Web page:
As reported by News Channel 4, Columbus, Ohio 1997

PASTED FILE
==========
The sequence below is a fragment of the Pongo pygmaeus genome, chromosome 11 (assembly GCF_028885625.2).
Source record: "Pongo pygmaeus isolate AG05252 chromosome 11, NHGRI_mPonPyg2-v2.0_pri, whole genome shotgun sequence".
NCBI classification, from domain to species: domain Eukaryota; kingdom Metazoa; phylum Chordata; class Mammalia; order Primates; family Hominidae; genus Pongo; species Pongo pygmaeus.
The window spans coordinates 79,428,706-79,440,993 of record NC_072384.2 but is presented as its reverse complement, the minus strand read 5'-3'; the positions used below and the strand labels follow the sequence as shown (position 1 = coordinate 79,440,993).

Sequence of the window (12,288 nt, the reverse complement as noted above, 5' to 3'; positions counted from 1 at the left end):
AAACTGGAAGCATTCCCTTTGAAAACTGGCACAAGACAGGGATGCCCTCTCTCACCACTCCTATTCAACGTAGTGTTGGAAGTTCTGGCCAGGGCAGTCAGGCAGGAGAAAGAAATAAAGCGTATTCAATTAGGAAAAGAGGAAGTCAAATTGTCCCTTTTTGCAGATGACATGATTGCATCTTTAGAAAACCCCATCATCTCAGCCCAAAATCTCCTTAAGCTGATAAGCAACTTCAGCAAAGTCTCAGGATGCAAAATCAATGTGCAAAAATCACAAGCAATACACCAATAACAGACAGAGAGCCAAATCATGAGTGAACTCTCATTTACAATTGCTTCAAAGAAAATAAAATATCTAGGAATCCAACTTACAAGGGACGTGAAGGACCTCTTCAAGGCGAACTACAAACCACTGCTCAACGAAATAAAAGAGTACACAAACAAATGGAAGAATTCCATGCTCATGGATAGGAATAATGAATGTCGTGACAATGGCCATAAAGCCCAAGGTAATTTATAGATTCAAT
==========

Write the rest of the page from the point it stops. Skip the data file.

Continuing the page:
Stone walls and iron bars they're still here, but what of the humanity, if you can call it that, of the old Ohio State Reformatory at Mansfield. What of the 154,000 inmates who passed through it's gates in it's 94 years as a working prison. Not to mention their keepers, the Wardens, and the Guards, the gravediggers, and the rest, what of them remains? As it turns out, more than you might think. No matter what their crime, some sent to Mansfield have never left. They rest unclaimed in a cheerless graveyard just outside the fence. 215 numbered markers laid out row on row. Most were victims of disease, influenza, tuberculosis, but some died of less natural causes; From the violence, that is all to common inside any prison and was far from unknown in this one. And the worst of it occurred well away from the main cell block with their rows of cages stacked tier on tier, and inmates, one or two to a cell. There were too many eyes, too many witnesses here, no the worst of it was reserved for a far lonelier place, deep beneath the prison ground. A place called local control, or solitary, by some, known by everyone else as the hole. Near total isolation can crack all but the toughest of cons, but none was so alone that there wasn't room for death. At least one inmate managed to hang himself, another set himself on fire, once two men left too long in a single tomb like cell, only one walked out, leaving his cellmate's body behind, stuffed beneath a bunk. Could there be other similar surprises? Or words left over from the days before the prison closed? Even when they're empty, some swear something walks these halls. It isn't enough for contemporary visitors not to wonder off alone while sight seeing, what‘s become one of Mansfield's more popular tourist attractions. But the bloodiest single incident in the old prison's history occurred outside it's walls. In July 1948, when the Reformatory's farm boss, his wife and daughter were kidnapped and shot to death by two parolees bent on revenge. A six state manhunt for the so called mad-dog killers ended in a shootout that left Robert Daniels of Columbus in custody and his partner, James West dead. "I'll get the Chair" Daniels told police as he signed the confession. And on January 3rd, 1949, he did. A year later in 1950 disaster struck again. This time, here in the living quarters of the Warden himself. The Warden's wife, removing a jewelry box from a closet shelf dislodged a pistol from it's hiding place. When it hit the floor, the gun went off inflicting a fatal wound. And within the decade, even more bad luck. The Warden, hard at work in his office, suffered a heart attack and died. All this was nearly 40 years ago and more, how then to explain the voices shaken tour guides swear they hear today? Man and woman talking, to faint to understand, to persistent to ignore and chilling to listeners who think they're alone, only to find themselves apparently eavesdropping on the warden and his wife locked forever in an endless conversation from beyond the grave.